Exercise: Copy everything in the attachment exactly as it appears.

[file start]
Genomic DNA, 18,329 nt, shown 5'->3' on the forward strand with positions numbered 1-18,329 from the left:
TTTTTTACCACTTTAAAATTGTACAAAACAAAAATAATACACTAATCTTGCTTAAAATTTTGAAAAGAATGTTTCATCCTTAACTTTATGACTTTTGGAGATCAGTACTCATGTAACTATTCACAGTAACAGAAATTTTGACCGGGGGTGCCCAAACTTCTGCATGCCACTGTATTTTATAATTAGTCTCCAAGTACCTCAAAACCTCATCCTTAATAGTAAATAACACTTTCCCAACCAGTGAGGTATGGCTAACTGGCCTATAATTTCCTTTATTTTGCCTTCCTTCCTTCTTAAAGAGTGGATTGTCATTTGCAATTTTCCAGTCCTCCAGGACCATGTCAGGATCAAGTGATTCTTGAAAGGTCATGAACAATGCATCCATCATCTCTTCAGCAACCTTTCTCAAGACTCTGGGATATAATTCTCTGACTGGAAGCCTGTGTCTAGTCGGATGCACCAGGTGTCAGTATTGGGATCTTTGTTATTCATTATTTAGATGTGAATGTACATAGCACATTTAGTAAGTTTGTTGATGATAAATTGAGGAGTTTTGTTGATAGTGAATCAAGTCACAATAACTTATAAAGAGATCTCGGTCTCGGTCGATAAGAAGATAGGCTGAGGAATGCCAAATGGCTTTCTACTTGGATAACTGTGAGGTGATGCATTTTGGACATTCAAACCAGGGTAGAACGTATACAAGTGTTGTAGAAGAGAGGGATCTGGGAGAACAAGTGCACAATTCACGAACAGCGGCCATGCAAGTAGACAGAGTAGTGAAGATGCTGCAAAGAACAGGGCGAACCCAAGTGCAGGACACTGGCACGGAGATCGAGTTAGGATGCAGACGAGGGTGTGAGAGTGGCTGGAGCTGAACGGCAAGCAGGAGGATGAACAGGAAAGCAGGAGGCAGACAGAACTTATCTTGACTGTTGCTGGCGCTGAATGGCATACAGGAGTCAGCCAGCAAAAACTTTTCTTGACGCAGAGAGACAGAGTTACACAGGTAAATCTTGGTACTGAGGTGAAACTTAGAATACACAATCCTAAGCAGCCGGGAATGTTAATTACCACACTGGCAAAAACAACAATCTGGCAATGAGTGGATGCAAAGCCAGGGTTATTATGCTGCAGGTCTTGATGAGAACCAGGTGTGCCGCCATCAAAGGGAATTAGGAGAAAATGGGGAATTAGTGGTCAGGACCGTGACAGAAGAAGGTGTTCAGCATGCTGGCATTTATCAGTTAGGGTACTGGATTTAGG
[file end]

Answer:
Genomic DNA, 18,329 nt, shown 5'->3' on the forward strand with positions numbered 1-18,329 from the left:
TTTTTTACCACTTTAAAATTGTACAAAACAAAAATAATACACTAATCTTGCTTAAAATTTTGAAAAGAATGTTTCATCCTTAACTTTATGACTTTTGGAGATCAGTACTCATGTAACTATTCACAGTAACAGAAATTTTGACCGGGGGTGCCCAAACTTCTGCATGCCACTGTATTTTATAATTAGTCTCCAAGTACCTCAAAACCTCATCCTTAATAGTAAATAACACTTTCCCAACCAGTGAGGTATGGCTAACTGGCCTATAATTTCCTTTATTTTGCCTTCCTTCCTTCTTAAAGAGTGGATTGTCATTTGCAATTTTCCAGTCCTCCAGGACCATGTCAGGATCAAGTGATTCTTGAAAGGTCATGAACAATGCATCCATCATCTCTTCAGCAACCTTTCTCAAGACTCTGGGATATAATTCTCTGACTGGAAGCCTGTGTCTAGTCGGATGCACCAGGTGTCAGTATTGGGATCTTTGTTATTCATTATTTAGATGTGAATGTACATAGCACATTTAGTAAGTTTGTTGATGATAAATTGAGGAGTTTTGTTGATAGTGAATCAAGTCACAATAACTTATAAAGAGATCTCGGTCTCGGTCGATAAGAAGATAGGCTGAGGAATGCCAAATGGCTTTCTACTTGGATAACTGTGAGGTGATGCATTTTGGACATTCAAACCAGGGTAGAACGTATACAAGTGTTGTAGAAGAGAGGGATCTGGGAGAACAAGTGCACAATTCACGAACAGCGGCCATGCAAGTAGACAGAGTAGTGAAGATGCTGCAAAGAACAGGGCGAACCCAAGTGCAGGACACTGGCACGGAGATCGAGTTAGGATGCAGACGAGGGTGTGAGAGTGGCTGGAGCTGAACGGCAAGCAGGAGGATGAACAGGAAAGCAGGAGGCAGACAGAACTTATCTTGACTGTTGCTGGCGCTGAATGGCATACAGGAGTCAGCCAGCAAAAACTTTTCTTGACGCAGAGAGACAGAGTTACACAGGTAAATCTTGGTACTGAGGTGAAACTTAGAATACACAATCCTAAGCAGCCGGGAATGTTAATTACCACACTGGCAAAAACAACAATCTGGCAATGAGTGGATGCAAAGCCAGGGTTATTATGCTGCAGGTCTTGATGAGAACCAGGTGTGCCGCCATCAAAGGGAATTAGGAGAAAATGGGGAATTAGTGGTCAGGACCGTGACAGAAGAAGGTGTTCAGCATGCTGGCATTTATCAGTTAGGGTACTGGATTTAGG